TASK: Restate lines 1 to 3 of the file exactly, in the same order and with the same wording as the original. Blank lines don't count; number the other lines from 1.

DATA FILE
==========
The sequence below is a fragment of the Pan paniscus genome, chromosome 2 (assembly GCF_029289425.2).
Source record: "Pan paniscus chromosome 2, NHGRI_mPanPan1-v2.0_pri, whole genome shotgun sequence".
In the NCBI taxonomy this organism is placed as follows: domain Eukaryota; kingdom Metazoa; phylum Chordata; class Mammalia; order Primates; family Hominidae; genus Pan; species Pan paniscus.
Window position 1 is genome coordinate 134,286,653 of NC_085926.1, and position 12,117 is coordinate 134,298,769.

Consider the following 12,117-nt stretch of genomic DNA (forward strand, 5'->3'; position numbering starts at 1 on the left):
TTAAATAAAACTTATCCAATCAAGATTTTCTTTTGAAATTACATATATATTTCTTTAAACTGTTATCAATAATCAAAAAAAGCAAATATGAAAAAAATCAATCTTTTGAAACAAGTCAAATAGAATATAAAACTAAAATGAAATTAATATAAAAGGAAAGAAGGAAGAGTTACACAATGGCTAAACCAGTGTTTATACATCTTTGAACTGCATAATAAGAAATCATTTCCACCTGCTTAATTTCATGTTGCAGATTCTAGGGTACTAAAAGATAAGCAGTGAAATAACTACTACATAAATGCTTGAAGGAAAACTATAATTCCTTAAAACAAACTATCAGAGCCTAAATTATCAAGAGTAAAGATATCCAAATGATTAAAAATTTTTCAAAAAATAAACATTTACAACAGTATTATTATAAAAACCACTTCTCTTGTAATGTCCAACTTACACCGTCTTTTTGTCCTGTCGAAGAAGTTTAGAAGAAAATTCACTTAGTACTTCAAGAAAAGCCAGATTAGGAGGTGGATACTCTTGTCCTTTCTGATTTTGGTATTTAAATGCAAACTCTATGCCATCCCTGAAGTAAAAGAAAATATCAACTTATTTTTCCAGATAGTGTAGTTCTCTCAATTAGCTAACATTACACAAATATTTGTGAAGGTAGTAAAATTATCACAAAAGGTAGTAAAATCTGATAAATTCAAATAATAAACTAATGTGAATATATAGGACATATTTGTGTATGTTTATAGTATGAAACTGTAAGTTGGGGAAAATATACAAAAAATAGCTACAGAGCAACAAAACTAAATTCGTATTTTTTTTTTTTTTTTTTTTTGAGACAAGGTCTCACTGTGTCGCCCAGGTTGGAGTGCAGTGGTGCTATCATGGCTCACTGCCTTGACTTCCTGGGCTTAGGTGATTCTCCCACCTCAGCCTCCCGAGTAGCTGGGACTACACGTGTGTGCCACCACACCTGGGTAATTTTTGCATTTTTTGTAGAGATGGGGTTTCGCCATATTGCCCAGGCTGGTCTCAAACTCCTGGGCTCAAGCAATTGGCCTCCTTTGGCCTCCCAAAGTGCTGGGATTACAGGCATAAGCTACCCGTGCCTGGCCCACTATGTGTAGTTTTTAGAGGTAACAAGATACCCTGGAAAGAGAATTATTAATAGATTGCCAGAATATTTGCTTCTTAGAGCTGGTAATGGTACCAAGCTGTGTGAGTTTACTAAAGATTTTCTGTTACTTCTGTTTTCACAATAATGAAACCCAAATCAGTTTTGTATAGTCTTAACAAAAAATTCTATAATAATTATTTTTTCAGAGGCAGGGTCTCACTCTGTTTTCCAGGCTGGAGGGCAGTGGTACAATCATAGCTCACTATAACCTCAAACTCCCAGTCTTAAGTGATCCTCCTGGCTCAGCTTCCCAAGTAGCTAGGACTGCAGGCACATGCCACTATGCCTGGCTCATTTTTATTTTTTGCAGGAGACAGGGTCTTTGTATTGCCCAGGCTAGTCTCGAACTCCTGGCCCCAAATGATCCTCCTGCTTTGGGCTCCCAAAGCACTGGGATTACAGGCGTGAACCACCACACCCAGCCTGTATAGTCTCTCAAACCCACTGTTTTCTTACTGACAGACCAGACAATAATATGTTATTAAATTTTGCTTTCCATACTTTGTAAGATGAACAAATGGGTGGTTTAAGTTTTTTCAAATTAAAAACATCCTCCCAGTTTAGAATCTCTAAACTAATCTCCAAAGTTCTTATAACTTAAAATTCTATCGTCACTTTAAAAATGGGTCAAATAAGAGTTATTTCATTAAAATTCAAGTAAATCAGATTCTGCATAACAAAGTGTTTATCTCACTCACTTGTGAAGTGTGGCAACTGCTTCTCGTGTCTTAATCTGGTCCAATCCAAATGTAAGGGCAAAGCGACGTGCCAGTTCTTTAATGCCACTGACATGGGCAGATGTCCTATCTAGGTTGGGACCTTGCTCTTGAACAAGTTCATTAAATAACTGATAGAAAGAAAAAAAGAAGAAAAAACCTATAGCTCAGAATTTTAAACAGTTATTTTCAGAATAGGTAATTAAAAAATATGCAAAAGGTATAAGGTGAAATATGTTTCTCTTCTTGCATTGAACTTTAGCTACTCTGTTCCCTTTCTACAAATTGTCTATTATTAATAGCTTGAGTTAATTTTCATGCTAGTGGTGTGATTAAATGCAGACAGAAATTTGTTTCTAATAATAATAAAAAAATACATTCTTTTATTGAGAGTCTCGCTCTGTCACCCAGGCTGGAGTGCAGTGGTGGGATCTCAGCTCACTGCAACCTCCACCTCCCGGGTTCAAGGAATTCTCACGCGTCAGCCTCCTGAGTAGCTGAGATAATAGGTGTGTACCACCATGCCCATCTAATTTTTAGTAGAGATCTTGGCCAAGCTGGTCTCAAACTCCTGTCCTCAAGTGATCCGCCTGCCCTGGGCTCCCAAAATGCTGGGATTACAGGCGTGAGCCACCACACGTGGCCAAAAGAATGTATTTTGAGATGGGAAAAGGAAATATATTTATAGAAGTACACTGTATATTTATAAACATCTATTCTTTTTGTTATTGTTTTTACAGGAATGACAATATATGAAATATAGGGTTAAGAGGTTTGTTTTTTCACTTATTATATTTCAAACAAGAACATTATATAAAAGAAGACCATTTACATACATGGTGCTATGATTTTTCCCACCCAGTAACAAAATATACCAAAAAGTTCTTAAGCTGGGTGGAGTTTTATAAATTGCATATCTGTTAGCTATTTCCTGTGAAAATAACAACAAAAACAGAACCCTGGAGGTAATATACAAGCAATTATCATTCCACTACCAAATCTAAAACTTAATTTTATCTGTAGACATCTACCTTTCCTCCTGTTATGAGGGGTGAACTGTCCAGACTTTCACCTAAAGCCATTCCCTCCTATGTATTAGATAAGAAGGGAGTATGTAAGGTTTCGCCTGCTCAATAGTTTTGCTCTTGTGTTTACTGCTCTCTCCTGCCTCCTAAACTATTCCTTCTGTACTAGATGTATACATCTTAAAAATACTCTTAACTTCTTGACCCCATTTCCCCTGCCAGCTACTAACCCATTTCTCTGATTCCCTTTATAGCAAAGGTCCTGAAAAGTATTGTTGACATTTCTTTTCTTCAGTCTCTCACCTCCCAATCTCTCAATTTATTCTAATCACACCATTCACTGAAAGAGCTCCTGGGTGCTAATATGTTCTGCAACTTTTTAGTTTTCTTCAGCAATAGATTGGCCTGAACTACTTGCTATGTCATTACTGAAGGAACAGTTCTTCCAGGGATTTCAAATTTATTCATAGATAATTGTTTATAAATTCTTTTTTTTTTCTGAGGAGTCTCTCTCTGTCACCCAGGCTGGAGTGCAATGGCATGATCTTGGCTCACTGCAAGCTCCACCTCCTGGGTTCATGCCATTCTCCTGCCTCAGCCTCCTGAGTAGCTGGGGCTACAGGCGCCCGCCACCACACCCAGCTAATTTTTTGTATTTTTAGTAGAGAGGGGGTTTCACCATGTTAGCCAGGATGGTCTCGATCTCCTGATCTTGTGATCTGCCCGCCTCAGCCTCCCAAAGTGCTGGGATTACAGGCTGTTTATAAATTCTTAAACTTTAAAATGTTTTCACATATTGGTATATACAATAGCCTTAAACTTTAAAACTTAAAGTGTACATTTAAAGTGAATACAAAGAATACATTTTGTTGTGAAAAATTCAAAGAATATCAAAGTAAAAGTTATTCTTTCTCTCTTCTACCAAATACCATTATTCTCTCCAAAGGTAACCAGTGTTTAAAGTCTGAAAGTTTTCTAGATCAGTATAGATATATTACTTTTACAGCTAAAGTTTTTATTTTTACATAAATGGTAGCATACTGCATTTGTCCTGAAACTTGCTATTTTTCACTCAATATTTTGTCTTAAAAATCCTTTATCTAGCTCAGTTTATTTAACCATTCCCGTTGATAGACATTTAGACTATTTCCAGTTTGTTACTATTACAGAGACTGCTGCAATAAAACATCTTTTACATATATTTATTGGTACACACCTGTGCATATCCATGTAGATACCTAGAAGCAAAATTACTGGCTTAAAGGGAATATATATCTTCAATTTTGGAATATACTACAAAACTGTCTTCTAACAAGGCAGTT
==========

The sequence below is a fragment of the Pan paniscus genome, chromosome 2 (assembly GCF_029289425.2).
Source record: "Pan paniscus chromosome 2, NHGRI_mPanPan1-v2.0_pri, whole genome shotgun sequence".
In the NCBI taxonomy this organism is placed as follows: domain Eukaryota; kingdom Metazoa; phylum Chordata; class Mammalia; order Primates; family Hominidae; genus Pan; species Pan paniscus.